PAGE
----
Hey everyone.. I know a lot of you guys are older and pilots in real life, so I'm lookin' for some input here:
I'm 17 years old.. and I'm graduating high school in June. I'm unsure of exactly what school I want to go to, but regardless, I'm definitely going for a bachelor's degree in Aeronautical Science. What would you older guys and/or pilots recommend for me? And although quality of education comes first, it would be nice to save a few bucks too!
As far as big 4-year schools go, I've been accepted to Embry-Riddle Aeronautical University (Daytona Beach, FL campus) and Daniel Webster College in NH.
My dilema is that my local community college (Dutchess Community College - "DCC") just started a 2-year associates degree program for aviation. Should I do that and save money on room and board (it's close enough to commute from home).. or just go straight to a 4-year college? I'm afraid some credits won't transfer and the process will get messy (although they should - because I've looked into it). And as far as those 2 4-year schools go, which one would you guys recommend? (if any)
one last thing..
I wish I could say I've had time in a real cessna, but the only flying I've done in real life was two "discovery flights" in a C152 at my local airfield (KPOU - Dutchess County Airport). So I was considering taking lessons and "working my butt off" this summer to get my private license before 1st semester of college, that way I'm "ahead" to some extent. Any input or opinions you guys have I would GREATLY appreciate!!!
Sorry to sound really pesky on this post guys.. it's just such a pivotal point in my life I can really use all the advice I can get - espcecially guys with plenty of experience!
Thanks a lot in advance!
My school had me take a survey about my college options. When I do graduate college I also plan to get my Bachelors in Areonautical Science. Getting to the point, take a look at this website: http://www.mycollegeoptions.org/
See if you get any other results. I have also heard of 2 year colleges offering 4 year degrees. In my mind, I would go straight to a 4 yr. college.
I assume from the schools you mentioned that you reside in the US. Embry-Riddle is excellent but may be pretty expensive. If the community college you mentioned is accredited, all your college level courses should transfer and you would save quite a lot with that option.
It is probably too late for this school year, but you might also consider applying to the USAF or Naval academies. If that does not work, once you have completed two years of college, you'll be eligible for ROTC. Again, unless you want to fly helicopters, I'd suggest Air Force or Navy ROTC. the availablility of the correct ROTC program may have some influence on the scholl you choose.
Getting your private pilot's license ahead of time will save you a little time in your qualification courses but it will also eat up a fair amount of money you may need for tuition and expenses. I've always been a strong believer in letting someone else pay for your flight training if at all possible. Once you are in ROTC, assuming you qualify for the pilot track, the government will pay a considerable share for your flight training.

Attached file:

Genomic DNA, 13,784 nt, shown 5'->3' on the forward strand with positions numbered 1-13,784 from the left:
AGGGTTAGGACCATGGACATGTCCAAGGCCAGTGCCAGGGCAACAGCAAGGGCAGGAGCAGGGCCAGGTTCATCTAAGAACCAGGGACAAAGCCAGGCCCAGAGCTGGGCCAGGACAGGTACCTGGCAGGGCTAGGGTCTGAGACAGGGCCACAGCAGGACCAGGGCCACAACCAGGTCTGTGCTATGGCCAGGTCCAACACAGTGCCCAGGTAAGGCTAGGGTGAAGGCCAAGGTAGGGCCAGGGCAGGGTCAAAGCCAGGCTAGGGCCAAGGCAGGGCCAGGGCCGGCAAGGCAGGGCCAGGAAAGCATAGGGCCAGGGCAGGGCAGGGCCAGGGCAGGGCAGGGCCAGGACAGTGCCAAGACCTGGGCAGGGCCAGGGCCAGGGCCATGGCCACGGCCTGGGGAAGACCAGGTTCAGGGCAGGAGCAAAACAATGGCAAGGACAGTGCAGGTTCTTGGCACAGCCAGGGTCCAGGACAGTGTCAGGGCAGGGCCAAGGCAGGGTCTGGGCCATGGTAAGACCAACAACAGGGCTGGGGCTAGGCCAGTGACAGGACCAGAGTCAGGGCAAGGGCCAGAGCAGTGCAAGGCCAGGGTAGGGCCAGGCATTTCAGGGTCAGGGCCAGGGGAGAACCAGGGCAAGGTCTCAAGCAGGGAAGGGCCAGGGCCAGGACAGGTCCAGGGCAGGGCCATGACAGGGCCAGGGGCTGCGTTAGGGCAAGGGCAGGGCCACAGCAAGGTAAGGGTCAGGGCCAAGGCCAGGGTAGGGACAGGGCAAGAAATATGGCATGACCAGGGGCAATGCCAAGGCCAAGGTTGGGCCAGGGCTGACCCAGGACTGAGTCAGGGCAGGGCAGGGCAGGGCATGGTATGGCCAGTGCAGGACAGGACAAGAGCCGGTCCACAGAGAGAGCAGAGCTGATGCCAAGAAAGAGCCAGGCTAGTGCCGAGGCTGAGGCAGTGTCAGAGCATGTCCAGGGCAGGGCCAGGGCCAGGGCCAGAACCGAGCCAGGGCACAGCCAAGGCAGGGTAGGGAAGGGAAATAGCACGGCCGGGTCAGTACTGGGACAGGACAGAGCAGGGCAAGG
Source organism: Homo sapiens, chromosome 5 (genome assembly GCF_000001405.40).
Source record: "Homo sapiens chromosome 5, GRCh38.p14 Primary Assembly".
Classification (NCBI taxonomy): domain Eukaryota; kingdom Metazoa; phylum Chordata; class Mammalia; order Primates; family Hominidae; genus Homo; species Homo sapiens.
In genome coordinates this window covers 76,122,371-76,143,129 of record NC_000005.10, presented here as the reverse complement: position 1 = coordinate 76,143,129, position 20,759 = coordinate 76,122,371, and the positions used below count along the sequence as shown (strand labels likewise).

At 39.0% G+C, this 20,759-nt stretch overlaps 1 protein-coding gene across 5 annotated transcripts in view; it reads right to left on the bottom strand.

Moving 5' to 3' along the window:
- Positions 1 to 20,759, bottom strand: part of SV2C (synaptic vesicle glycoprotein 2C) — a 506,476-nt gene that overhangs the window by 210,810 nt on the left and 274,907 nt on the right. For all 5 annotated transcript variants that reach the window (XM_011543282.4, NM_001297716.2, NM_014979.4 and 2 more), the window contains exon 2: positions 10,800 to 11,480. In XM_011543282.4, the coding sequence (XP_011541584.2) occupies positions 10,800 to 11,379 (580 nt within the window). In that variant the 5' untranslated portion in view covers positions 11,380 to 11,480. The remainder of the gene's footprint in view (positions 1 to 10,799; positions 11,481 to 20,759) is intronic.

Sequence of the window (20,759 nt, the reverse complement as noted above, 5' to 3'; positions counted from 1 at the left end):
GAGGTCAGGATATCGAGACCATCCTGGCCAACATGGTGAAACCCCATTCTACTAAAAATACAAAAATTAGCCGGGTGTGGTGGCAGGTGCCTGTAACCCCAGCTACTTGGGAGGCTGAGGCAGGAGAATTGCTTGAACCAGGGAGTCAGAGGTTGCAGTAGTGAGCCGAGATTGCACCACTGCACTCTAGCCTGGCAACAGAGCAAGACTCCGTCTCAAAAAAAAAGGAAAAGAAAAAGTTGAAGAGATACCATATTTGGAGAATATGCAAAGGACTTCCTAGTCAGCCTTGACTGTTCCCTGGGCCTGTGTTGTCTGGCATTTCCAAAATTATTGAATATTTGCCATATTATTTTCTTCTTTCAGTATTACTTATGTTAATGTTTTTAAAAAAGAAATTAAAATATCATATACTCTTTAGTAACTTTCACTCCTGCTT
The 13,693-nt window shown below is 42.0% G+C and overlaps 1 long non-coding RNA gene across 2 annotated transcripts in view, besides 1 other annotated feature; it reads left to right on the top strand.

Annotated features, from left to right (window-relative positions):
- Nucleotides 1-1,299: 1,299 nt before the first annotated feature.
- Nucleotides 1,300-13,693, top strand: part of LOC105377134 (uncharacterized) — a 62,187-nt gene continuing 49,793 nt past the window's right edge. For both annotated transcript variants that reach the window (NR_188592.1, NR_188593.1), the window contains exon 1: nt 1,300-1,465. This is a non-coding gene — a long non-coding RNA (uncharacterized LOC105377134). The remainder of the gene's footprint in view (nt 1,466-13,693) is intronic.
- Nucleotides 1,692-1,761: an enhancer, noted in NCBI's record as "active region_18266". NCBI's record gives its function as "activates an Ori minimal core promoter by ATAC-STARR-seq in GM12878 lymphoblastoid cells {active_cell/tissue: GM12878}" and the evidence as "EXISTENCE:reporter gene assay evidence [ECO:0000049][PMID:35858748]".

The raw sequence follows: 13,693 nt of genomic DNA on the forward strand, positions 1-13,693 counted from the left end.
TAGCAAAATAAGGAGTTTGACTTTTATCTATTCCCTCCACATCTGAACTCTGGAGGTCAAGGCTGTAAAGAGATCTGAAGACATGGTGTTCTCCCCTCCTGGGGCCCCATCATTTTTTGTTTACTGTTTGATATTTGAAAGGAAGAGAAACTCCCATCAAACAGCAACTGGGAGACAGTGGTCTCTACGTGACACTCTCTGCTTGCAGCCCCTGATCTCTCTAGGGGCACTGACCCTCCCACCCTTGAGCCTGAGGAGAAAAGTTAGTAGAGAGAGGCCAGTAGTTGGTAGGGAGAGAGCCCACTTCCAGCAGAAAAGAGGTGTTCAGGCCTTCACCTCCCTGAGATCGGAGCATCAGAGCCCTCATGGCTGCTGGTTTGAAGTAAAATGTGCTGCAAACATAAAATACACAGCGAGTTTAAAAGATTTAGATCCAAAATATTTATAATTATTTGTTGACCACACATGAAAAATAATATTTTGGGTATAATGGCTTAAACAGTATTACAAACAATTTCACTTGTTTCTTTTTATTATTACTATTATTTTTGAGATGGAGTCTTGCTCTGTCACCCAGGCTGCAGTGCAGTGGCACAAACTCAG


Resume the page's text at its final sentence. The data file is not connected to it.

Good luck whatever you decide.
Embry-Riddle, if you can handle the expense. Good reputation and you can be sure that the first two years will prepare you for the last two. Too often, transferring from from a community college, one discovers that all curricula are not created equal.
Besides, the weather is a lot better in the winter.
I understand the government will pay for my training and all, but to be honest, I want to stay off the military track. The only option I have considered concerning military is the Air National Guard. There's a base 10 miles from my house, across the Hudson River (KSWF - Stewart International Airport). There's a fairly large fleet of C-5s over there, always roaring over my house on approach. And even if I went to the ANG -- you need your 4-year degree before you join, and it would only be a "backup" career behind my commercial pilot career.
Well anyway.. thanks for the input everyone. I'm using every piece of advice I can get into my head.
You live near my old stomping grounds. I used to do a lot of skydiving at Blue Sky Ranch located at Gardiner airport not to far from Stewart Intl. I'm tempted to suggest you go there and talk to the Otter pilot, an old friend of mine, Jon Noorgard. He might have some suggestions as to what path to take for your career. Tell him Richard Nordli sent you. It's also a fun place to hang out and watch the jumping. Who knows, maybe you'll try it yourself. Also one of the owners of the drop zone, Bill Richards, might be a good person to talk to. He's also an accomplished pilot.
Good luck Ryan. If I were younger I'd be pursuing a career in aviation also. I did take a Discovery flight at my local flight school and got to fly a C172. Tons of fun.
do u have a gf by any chance? is this a long term hobbie of yours?
I am 24 credits away from my B.S. in Professional Aeronautics from Embry Riddle, but I took a different route. Instead of going to their campus, paying room and board and tuition, I joined the USAF, where they pay for ALL of that.
I think that the AirForce is the best thing I've ever done, I've been all over Europe, gained valuable trade skills, made great friends, and have currently used over $6,000 on Embry Riddle Classes...
It's not the answer for everyone, but if money is tight, it's not the worst decision you could make.
As a sophmore at ERAU Daytona, I can say that the very best thing you could do if you decide to come here would be to get your PPL done before your first semester. It's possibly the smartest thing I've ever done. I spent $4000 on my PPL and I've seen people spending 3-4 times that here on the very same PPL.
ERAU is good, and it's finally starting to improve. But it is very expensive.